“With Webb’s mirrors exposed to space, we expected that occasional micrometeoroid impacts would gracefully degrade telescope performance over time,” said Lee Feinberg, Webb optical telescope element manager at NASA Goddard. “Since launch, we have had four smaller measurable micrometeoroid strikes that were consistent with expectations and this one more recently that is larger than our degradation predictions assumed. We will use this flight data to update our analysis of performance over time and also develop operational approaches to assure we maximize the imaging performance of Webb to the best extent possible for many years to come.”

This recent impact caused no change to Webb’s operations schedule, as the team continues to check out the science instruments’ observing modes and prepares for the release of Webb’s first images and the start of science operations.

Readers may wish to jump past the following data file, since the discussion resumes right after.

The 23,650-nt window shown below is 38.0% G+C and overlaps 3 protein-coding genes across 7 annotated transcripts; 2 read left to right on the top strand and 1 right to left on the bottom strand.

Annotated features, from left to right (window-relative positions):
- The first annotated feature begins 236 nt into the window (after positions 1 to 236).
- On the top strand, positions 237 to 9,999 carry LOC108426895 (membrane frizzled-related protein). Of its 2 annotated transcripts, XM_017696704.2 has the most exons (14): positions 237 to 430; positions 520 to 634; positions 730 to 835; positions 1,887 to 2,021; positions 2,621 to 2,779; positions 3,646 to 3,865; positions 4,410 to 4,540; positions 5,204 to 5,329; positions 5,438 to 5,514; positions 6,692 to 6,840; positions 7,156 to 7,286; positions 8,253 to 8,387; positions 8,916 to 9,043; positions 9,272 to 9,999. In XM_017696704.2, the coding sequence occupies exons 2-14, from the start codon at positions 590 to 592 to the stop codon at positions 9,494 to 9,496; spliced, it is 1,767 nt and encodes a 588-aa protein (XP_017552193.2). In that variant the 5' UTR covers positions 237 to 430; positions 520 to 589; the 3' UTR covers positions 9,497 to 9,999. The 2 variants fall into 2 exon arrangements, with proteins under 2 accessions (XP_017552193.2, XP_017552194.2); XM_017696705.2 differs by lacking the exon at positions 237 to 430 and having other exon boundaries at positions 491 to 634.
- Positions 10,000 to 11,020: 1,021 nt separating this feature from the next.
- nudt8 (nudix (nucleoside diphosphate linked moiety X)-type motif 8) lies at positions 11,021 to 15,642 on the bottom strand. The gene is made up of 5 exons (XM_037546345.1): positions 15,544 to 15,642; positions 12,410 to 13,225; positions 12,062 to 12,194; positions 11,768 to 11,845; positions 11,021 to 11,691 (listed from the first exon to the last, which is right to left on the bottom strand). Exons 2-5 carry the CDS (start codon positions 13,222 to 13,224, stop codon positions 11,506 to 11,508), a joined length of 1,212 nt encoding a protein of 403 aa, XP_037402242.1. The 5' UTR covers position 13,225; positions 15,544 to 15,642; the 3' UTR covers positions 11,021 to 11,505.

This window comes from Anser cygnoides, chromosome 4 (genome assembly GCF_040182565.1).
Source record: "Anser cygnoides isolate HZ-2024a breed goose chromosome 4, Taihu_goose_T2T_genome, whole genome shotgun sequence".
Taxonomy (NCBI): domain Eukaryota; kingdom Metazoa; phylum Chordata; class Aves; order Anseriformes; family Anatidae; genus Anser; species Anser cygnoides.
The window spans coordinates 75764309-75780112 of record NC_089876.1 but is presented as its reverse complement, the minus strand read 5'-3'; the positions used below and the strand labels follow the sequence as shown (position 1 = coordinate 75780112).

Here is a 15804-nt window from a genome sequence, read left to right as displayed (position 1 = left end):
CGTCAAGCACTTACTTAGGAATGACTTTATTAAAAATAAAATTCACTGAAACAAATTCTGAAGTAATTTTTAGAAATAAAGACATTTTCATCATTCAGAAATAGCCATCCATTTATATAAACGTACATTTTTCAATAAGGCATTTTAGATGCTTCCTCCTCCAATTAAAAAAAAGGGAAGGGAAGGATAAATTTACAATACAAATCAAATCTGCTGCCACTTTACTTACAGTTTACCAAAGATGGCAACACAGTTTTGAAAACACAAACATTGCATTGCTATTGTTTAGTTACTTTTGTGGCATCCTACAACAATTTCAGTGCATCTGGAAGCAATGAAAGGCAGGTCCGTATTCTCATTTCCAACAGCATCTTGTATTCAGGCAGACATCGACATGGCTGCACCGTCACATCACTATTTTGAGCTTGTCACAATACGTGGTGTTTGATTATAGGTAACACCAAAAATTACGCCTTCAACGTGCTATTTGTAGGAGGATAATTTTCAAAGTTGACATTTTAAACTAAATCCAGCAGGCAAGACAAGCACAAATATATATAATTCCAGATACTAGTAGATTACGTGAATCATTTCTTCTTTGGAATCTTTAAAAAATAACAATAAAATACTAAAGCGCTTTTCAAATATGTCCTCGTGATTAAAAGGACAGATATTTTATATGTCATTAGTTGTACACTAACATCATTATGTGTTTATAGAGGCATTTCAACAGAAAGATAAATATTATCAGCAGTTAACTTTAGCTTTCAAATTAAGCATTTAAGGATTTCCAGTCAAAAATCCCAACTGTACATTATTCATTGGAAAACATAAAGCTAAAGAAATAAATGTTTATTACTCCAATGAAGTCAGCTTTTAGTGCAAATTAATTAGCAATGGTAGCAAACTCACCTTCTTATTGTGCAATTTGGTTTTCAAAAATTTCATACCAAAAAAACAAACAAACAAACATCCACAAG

6 Comments on "NASA’s $10 Billion Webb Space Telescope Struck by Micrometeoroid"

  1. Andre Janse van Rensburg | June 9, 2022 at 1:21 am | Reply

    How long does it take for an image from the observatory reaches the command Centre on earth? If this incident happened worst case on 23 May, it means it took about 16days for it to be registered here or at least for it to be reported in this article. Just curious

    • Konstantinos | June 9, 2022 at 8:42 pm | Reply

      Taking into account the telescope is around 1.5 million km away and the speed of light is 300000 km/s, it will take only 5 seconds for the elecromagnetic signal caring the image to arrive to Earth.

  2. Interesting.
    Rethinking Telescope Mirrors material may be a option.can we use material on which micrometeoroid has no impact for future telescopes.
    To the extent of micrometeoroid collision, and expected deterioration over time, can we use software to improve resolution and sharpen the image with contrast and brightness on the fly.
    Can we figure out a way to repel the micrometeoroid dust particles using micro tractor beam technology to stop them from causing deterioration in the performance of the 10 billion dollar WEBB Space telescope? Remember reading about tractor technology becoming a reality in the lab.